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Lessons in Storytelling
Lesson 2: "What Is" and "What Could Be"
Most pitch deck templates advise you to start with framing the “problem” and then how your company is a “solution” to the problem. While this can help illustrate the pain point you’re solving for, it can often feel formulaic or undifferentiated. Going back to our “Hero’s Journey” framing from the last piece, it is vitally important to illustrate what the vision of the world that is created after your company succeeds.
The most powerful way to do this is creating the contrast between “what is” and “what could be.”
“What is” refers to the current state of the world. “What could be” is the new special world.
Earlier this week, we celebrated Martin Luther King, Jr. Day. His most famous speech is a masterclass in this contrast. Before you watch it, prepare to notice how masterfully MLK undulates between what is and what could be.
The entire speech follows this flow, finally ending on the high note of “thank God Almighty, we are free at last!” The new world of freedom will ring from the prodigious hilltops of New Hampshire to every hill and molehill of Mississippi.
Now let’s go to Steve Jobs’ iPhone announcement in 2007. Just like MLK, Jobs starts with historical context—the “what is”—tracing back Apple’s history of delivering exceptional products and what the world currently looks like. He then shifts to “what could be,” the reinvention of the phone, a smart phone that is an iPod, mobile phone, and Internet communications device all wrapped in one. After the big reveal, he goes back to describing the world as it currently is, what the category of smartphones looks like and what the current problems are. Once again, he then jumps to the promised new world, a phone with a revolutionary new user interface.
As a founder, you’ve noticed that there’s something about the world that sucks or should be different. The world as it currently is does not look right. And instead of sitting around complaining on Twitter like most of us, you’ve decided to take that insight and build a company around it. Foregoing other opportunities, you’ve decided to take the entrepreneurial path knowing that you will most likely fail, that you will have sleepless nights, that you will sacrifice so much to do something that most don’t think can be done. The odds are completely against you. Yet you have to do this anyway: it’s something spiritual that borders on calling.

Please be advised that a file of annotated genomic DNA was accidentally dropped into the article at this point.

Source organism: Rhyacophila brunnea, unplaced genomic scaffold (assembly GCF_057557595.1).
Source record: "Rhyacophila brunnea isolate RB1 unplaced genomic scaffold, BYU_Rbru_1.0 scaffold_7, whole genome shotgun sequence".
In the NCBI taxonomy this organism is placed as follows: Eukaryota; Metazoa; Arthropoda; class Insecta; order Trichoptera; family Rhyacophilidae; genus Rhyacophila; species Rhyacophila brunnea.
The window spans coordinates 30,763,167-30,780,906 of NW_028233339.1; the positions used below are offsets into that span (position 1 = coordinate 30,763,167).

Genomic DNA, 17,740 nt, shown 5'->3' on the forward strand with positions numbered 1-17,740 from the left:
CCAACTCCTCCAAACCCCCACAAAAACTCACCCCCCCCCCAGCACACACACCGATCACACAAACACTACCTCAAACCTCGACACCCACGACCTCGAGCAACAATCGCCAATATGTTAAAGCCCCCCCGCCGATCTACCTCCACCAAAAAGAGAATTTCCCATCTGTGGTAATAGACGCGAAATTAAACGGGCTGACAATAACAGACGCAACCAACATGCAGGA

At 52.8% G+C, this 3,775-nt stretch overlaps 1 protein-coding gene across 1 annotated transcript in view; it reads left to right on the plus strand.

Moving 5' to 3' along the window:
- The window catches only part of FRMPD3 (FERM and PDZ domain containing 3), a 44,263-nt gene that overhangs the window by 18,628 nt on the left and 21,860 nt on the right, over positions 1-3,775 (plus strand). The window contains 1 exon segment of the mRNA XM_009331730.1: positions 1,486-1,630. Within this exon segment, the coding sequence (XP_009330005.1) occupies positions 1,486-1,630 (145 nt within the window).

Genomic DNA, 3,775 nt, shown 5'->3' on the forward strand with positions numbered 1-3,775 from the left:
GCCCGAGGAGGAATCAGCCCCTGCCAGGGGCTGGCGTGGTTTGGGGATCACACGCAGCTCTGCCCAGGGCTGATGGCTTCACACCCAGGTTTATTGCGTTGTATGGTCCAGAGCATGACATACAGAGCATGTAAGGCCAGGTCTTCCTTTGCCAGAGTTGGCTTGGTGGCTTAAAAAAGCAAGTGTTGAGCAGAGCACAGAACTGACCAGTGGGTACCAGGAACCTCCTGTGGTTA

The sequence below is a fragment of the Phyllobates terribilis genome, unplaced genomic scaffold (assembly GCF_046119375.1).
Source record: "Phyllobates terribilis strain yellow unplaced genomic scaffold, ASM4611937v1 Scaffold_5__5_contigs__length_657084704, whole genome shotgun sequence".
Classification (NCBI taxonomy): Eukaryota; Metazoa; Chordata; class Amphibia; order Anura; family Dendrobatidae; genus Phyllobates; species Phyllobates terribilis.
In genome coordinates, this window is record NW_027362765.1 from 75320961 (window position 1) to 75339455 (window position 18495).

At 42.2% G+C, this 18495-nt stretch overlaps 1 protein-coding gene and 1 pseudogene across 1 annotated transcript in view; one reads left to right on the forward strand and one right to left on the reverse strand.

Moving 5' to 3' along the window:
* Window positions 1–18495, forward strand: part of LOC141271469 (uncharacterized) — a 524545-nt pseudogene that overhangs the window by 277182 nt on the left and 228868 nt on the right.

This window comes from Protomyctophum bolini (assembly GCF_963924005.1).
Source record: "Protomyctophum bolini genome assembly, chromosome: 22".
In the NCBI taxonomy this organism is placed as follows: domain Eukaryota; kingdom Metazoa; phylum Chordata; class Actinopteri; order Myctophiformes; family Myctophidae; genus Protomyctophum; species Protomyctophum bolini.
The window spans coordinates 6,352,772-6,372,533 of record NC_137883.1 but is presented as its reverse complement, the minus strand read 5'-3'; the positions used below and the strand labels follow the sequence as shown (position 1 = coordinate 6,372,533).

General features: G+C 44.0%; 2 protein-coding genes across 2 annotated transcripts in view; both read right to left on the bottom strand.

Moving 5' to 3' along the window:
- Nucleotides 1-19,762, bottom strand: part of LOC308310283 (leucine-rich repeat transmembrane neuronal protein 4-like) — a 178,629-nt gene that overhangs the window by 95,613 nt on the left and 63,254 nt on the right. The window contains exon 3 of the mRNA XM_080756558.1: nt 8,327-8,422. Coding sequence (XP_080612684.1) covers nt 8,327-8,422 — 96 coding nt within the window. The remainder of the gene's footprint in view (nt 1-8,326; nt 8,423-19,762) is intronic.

Show the world as it currently is. Tease out the historical context, why things are the way they are, what are the obstacles and issues that keep us stuck in the current paradigm. Then paint a picture of the world that could be, the one instantiated by your company. Go back and forth between these two worlds throughout the pitch, with the why now being teased out through this contrast.
Information like the business model, the market size, etc. can all be shared afterward in a document, appendix slides, or answered through Q&A. Use information to buttress the story rather than information be the story. This is a higher degree-of-difficulty, but it works so much better than reading off slides that all of us can read on our own time before or after the pitch. Use those 30-45 mins, particularly in the first pitch, as a way to draw a potential investor into a vision of the world that can be created. You can spend time in the weeds afterward, but at least they will go in there knowing WHY you’re in the weeds and thinking that it matters rather than just going through a script of asking you about your GTM motion.
“Problem-solution” provides information, but it ultimately fails to create a powerful context for why what you’re doing matters.
Learn instead from MLK and Steve Jobs and create a rhythm to your presentation, ending on the high note with the world as it is when your company is successful. Let that be the feeling the investor carries with them as they leave the pitch: a desire to bridge the massive gap between “what is” and “what could be.”
If you do it well, they’ll be eager to do their part in the Hero’s Journey by investing you and help make the “what could be” real.